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What is Functional Communication?

Functional communication is the behavior analytic strategy that focuses on teaching your child to “use his words” instead of acting out with non-compliant or problem behavior.

We focus on teaching children on the ASD spectrum to use their words, pictures, sign language, or PECs book to communicate what is bothering them instead of displaying problem behavior to obtain what they want. This teaches them to use communication that serves the same function as problem behavior in a more “functional” way.

Whenever we begin to work on functional communication behavior, we stop and think. What is the function of the problem behavior that we are trying to address? The success of FCT (functional communication training) depends on what is the driving force of the problem behavior.

For example, let’s pretend that we are implementing a functional communication training program to replace tantrum behavior. If the function of the tantrum is an escape function, then we would work on teaching your child to ask for a break or ask for help. If it is coming from the access to tangible function, we can teach them how to ask for something that they want.

Considerations to Keep in Mind:

The replacement communication behavior needs to work quickly.

If you say “Use your words when you want a cookie,” give the cookie when your child asks.

The replacement communication behavior should work every time for your child.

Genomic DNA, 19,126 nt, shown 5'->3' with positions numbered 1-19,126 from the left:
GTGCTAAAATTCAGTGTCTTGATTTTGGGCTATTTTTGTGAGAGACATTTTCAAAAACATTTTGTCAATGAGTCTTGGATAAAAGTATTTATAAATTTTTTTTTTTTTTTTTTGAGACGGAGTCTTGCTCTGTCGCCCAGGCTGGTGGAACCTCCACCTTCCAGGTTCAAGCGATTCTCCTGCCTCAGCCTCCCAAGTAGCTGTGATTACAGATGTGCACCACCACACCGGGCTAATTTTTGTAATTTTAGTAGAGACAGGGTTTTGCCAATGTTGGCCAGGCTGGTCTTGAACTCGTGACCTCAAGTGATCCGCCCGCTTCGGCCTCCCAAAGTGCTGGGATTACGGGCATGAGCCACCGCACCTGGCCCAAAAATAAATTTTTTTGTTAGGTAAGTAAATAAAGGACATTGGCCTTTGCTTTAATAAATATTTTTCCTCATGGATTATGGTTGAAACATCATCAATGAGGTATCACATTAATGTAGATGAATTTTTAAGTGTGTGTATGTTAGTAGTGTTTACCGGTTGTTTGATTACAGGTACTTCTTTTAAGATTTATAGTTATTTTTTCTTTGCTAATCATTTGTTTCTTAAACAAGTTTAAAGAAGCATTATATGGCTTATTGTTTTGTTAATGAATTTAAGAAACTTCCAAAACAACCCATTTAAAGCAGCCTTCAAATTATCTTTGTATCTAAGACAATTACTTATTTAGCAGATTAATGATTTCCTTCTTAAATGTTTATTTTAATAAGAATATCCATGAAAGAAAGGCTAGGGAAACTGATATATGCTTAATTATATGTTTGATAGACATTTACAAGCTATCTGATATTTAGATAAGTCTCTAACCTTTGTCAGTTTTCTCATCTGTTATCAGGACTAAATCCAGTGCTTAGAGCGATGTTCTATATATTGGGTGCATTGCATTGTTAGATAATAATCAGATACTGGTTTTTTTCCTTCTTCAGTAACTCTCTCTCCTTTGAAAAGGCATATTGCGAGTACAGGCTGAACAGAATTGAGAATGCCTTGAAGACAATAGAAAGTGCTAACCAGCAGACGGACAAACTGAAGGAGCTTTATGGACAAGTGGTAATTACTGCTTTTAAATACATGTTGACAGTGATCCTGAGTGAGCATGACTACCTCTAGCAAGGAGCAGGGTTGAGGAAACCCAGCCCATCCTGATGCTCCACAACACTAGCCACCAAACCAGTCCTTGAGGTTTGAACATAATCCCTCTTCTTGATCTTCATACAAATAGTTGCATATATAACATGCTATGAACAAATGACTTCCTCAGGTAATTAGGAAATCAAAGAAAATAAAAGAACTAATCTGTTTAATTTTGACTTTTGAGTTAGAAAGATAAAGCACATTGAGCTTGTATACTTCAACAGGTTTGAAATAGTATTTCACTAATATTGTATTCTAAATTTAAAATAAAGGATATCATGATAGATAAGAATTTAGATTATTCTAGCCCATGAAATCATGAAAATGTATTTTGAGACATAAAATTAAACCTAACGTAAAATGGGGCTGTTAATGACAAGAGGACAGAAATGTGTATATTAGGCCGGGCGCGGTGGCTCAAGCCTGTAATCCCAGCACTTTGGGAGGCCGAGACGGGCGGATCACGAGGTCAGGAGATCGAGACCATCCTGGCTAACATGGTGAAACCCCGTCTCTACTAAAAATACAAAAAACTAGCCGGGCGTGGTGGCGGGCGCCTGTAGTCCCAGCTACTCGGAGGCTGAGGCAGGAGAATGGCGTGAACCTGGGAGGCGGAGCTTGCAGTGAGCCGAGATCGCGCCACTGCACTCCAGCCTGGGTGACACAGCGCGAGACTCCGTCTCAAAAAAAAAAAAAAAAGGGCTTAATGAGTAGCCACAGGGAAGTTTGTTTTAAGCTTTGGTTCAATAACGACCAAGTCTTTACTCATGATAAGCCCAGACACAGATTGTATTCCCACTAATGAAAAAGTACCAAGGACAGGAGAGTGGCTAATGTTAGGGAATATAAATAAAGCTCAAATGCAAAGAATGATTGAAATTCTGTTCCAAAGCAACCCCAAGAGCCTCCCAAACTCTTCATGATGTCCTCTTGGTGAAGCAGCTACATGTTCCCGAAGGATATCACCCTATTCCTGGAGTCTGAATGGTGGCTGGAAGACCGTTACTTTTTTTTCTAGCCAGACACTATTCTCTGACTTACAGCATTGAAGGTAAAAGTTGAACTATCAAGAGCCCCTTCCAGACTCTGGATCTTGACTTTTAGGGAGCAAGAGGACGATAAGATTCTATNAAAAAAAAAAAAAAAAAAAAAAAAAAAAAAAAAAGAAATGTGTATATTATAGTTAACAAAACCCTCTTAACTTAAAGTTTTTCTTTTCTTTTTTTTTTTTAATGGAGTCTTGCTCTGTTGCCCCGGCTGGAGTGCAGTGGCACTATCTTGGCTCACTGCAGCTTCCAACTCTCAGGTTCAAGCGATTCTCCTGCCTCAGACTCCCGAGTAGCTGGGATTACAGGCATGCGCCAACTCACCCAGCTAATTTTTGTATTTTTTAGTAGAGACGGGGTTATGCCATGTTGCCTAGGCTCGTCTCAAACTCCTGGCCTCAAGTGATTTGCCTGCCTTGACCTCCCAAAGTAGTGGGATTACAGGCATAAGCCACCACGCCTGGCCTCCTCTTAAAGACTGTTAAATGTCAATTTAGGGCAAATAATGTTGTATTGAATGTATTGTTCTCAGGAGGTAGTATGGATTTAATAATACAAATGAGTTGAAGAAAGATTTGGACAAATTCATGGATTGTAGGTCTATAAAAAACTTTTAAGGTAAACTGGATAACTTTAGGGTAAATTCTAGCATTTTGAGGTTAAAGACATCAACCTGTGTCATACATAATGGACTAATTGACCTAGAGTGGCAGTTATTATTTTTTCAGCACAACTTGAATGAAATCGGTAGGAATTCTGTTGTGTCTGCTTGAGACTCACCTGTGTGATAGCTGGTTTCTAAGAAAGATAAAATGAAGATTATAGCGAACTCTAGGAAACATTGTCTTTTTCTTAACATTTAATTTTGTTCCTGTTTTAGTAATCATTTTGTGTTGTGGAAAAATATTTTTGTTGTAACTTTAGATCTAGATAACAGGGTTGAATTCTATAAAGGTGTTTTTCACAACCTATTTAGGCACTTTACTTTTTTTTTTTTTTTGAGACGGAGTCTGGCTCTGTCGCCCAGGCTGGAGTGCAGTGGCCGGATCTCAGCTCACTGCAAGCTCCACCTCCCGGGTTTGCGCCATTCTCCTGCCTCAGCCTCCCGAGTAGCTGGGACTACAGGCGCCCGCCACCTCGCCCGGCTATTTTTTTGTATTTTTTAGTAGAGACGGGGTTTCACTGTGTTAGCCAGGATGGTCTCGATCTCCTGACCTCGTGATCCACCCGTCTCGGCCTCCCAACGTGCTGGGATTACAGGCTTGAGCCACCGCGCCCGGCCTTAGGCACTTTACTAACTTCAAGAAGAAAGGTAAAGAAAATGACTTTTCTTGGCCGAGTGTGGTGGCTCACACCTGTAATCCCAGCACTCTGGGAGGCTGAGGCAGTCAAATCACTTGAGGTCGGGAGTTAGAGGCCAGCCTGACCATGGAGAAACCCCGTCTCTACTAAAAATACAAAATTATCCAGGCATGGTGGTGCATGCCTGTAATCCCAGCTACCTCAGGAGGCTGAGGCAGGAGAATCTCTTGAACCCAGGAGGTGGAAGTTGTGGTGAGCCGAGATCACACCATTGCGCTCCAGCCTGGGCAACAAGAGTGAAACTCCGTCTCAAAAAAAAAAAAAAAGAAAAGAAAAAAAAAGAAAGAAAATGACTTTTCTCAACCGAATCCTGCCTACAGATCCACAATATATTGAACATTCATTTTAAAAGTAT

For your child to get used to using his words or device, he has to see that it works. When he asks for something then you should give it to him. This should extend to other adults that interact with the child. As he gets used to using his communication skills we can slowly fade in answering no to requests.

The replacement communication behavior should require less effort than challenging behavior.

Throwing a tantrum requires a lot of time and energy by the child! If a child can learn to hand a parent a picture or use a short phrase to get the same needs met, the more functional communication behavior requires much less effort.

 To promote the child’s success, try to match the functional behavior with your child’s developmental level.

Don’t try to push a completely non-verbal child to speak in full paragraphs. Slow but steady learning and practice are key! The replacement behavior may take time and practice before it is regularly used in everyday situations. Keep working on this and don’t give up!

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